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pearl

pearl in figurative use, a precious, noble, or fine thing, the finest or best member or part. There is also a tradition that pearls may portend tears; they were supposed to be unlucky for brides, and in Webster's Duchess of Malfi (c.1623), the doomed Duchess dreams that the diamonds in her coronet are changed to pearls.

In heraldry, pearl is used for the tincture argent in the fanciful blazon of arms of peers.

Recorded from late Middle English, the word comes from Old French perle, perhaps based on Latin perna ‘leg’, extended to denote a leg-of-mutton shaped bivalve.
do not throw pearls to swine proverbial saying, mid 14th century, meaning that you should not offer something of value to someone unable to appreciate it. Originally with biblical allusion to Matthew 7:6, ‘Give not that which is holy unto dogs, neither cast ye your pearls before swine, lest they trample them under their feet.’
Pearl Harbor a harbour on the island of Oahu, in Hawaii, the site of a major American naval base, where a surprise attack on 7 December 1941 by Japanese carrier-borne aircraft inflicted heavy damage and brought the US into the Second World War. The name may now be used allusively for a sudden and disastrous attack, mounted without warning.
Pearl Mosque a white marble mosque at Agra in Uttar Pradesh, northern India, built in the 17th century by the emperor Akbar (1542–1605).

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Pearl, The

The Pearl, one of four Middle English alliterative poems, all contained in a manuscript of c.1400, composed in the West Midland dialect, almost certainly by the same anonymous author, who flourished c.1370–1390. The Pearl is usually explained as an elegy for the poet's young daughter; in an allegorical vision of singular beauty he sees her as a maiden in paradise and becomes reconciled to her death. The second and third poems, Cleanness (or Purity) and Patience, are homiletic poems on those virtues. Sir Gawain and the Green Knight, the fourth poem, which relates a fabulous adventure of Gawain, is perhaps the most brilliantly conceived of all Arthurian romances. If single authorship is accepted, the artistry displayed in this poem and in The Pearl make the so-called Pearl-poet in some respects a rival to Chaucer. A fifth poem, St. Erkenwald, is attributed by some authorities to the same anonymous author.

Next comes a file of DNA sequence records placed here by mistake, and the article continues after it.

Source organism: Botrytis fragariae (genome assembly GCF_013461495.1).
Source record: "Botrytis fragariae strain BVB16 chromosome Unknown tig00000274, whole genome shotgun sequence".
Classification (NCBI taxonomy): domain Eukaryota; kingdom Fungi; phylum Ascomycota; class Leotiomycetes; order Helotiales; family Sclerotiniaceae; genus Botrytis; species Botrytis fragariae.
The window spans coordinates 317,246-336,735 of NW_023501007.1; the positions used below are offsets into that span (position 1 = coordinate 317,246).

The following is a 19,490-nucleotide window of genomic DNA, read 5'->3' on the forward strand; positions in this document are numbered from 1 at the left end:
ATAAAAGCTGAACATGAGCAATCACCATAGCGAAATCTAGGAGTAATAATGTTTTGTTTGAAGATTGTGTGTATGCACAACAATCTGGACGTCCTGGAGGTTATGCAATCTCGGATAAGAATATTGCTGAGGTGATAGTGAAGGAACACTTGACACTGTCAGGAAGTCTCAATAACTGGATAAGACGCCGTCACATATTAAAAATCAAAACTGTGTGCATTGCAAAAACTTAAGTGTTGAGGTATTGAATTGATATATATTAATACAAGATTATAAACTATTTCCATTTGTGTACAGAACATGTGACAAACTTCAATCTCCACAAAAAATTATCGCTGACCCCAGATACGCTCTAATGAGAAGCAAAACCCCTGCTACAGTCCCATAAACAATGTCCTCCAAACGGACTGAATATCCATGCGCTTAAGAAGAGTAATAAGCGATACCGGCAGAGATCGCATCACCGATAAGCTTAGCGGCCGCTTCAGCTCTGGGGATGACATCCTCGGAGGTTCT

For translations of the first, fourth, and fifth poems and for bibliography, see R. S. Loomis and R. Willard, ed., Medieval English Verse and Prose (1948); studies by I. Bishop (1968) and A. C. Spearing (1976).

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Pearl (river, China)

Pearl, Chin. Zhujiang, river, 110 mi (177 km) long, S Guangdong prov., S China. Formed at Guangzhou by the confluence of the Xi and Bei rivers, it flows E then S past Guangzhou and Huangpu island to form a large estuary between Hong Kong and Macao. The river links Guangzhou to Hong Kong and the South China Sea and is one of China's most important waterways and one of the centers of its world trade. It is vitally important to the special economic zones that lie along its estuary. The estuary, called Boca Tigris, is kept open for ocean vessels by dredging.

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Pearl (river, United States)

Pearl, river, 485 mi (781 km) long, rising in E Miss. and flowing S to Lake Borgne, an inlet of the Gulf of Mexico; its lower section (116 mi/187 km) forms the Miss.-La. boundary. Above Jackson, Miss., the Pearl's largest city, is Ross Barnett Reservoir, one of the state's chief water-storage areas.

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pearl

pearl XIV. ME. perle — (O)F., prob. — It. perla, repr. L. perna leg, ham, leg-of-mutton shaped bivalve.
Hence pearled (-ED2) XIV, pearly (-Y1) XV.

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Pearl

Pearl a city in central Mississippi, just east of Jackson; pop. 21,961.

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pearl

pearlbirl, burl, churl, curl, earl, Erle, furl, girl, herl, hurl, knurl, merle, pas seul, pearl, purl, Searle, skirl, squirl, swirl, twirl, whirl, whorl •salesgirl •ballgirl, call girl •cowgirl • showgirl • schoolgirl •choirgirl • weathergirl • Husserl

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